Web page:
The Northern Illinois University School of Theatre and Dance’s upcoming Mainstage Series production of its Spring 2016 Dance Concert is a mixed repertoire dance show, with three dance pieces under the choreographic direction of faculty members Richard Grund, Blair Burkhalter and Paula Frasz.
Opening Thursday, April 28, the Spring 2016 Dance Concert illustrates the many facets of dance expression, including modern, classical and contemporary ballet.
Choreographer Grund says the concert “speaks volumes to (the students’) capabilities as dancers, and their ability to perform classical and postmodern works interchangeably.”
“It’s great to see how diversified our dance majors are,” Grund says. For his piece, Grund is restaging a ballet classic in “Swan Lake,” 140 years after its conception.
“Swan Lake” to this day is the “classical standard,” Grund says, and a learning tool for students. Because Swan Lake’s steps are so difficult, every ballet company is measured by how well its dancers can execute the technical beauty of this masterpiece.
The Spring 2016 Dance Concert also includes Frasz’s modern take on “Of the Joy That Kills.” Through its unique blend of modern dance and theater, this performance piece breaks all the boundaries of typical dance.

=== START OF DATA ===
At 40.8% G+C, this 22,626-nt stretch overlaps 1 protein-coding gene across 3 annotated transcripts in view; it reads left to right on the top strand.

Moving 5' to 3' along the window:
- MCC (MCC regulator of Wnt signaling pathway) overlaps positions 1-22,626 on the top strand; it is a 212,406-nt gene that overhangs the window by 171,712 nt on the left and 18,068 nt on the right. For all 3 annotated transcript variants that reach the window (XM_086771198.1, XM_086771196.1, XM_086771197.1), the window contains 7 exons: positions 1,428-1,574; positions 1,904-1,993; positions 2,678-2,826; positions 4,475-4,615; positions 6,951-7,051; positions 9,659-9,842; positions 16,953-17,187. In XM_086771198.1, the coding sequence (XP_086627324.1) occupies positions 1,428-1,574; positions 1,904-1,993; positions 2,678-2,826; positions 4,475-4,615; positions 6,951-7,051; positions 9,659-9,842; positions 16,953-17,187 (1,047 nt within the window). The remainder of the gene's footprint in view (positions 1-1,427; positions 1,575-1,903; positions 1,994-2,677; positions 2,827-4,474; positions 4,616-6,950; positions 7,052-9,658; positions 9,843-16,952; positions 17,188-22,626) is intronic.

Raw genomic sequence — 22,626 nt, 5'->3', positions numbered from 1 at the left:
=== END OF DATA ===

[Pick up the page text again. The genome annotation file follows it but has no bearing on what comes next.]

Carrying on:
Frasz challenged her dancers by creating a modern dance interpretation of a play, using an elaborate set, props, spoken word, acting skills and folk music to tell the story of a woman’s exploration of freedom and loneliness. Set in the 1800s, Frasz’s “Of the Joy that Kills” is about a woman’s struggle to accept her husband’s death, and her reaction when she gets to see him one last time.
“I hope the audience takes away a new found respect for possibilities of modern dance and dramatic literature,” Frasz says, adding that the audience should have a “new found appreciation for performers that can equally dance and act.”
Burkhalter says she really wanted to choreograph a piece that fit in with the themes already in the show. Her contemporary ballet, “Inside Four Walls,” is a representation of what dancers experience inside a dance studio on a day-to-day basis.
However, Burkhalter says, “It (also) represents the mental aspects of dance – that a dancer’s mind is always in the studio, even when their physical body is not.”
Her piece depicts dancers’ relationships to their dancing, showing the highs, the lows and the “enduring aspect of the dancers’ long-term relationship to dance.”
Burkhalter believes that even long after a dancer chooses to leave dance as a career, they feel that dance is still a part of them. “Dance is their constant. They love it like a person,” she says.
“I don’t necessarily expect the audience to know it’s about the relationship to dance specifically,” she adds, “but just to see the intention that (a meaningful relationship) is there and should be a universal feeling for everyone.”
The Spring 2016 Dance Concert runs from Thursday, April 28, through Sunday, May 1, and is performed in Huntley Middle School auditorium, 1515 S. Fourth St. in DeKalb. Curtain times are 7:30 p.m. weekdays and Saturday, and 2 p.m. Sunday. All non-package general admission tickets are $17 for adults, $14 for seniors, $9 for students and $5 for children ages 5 to 12.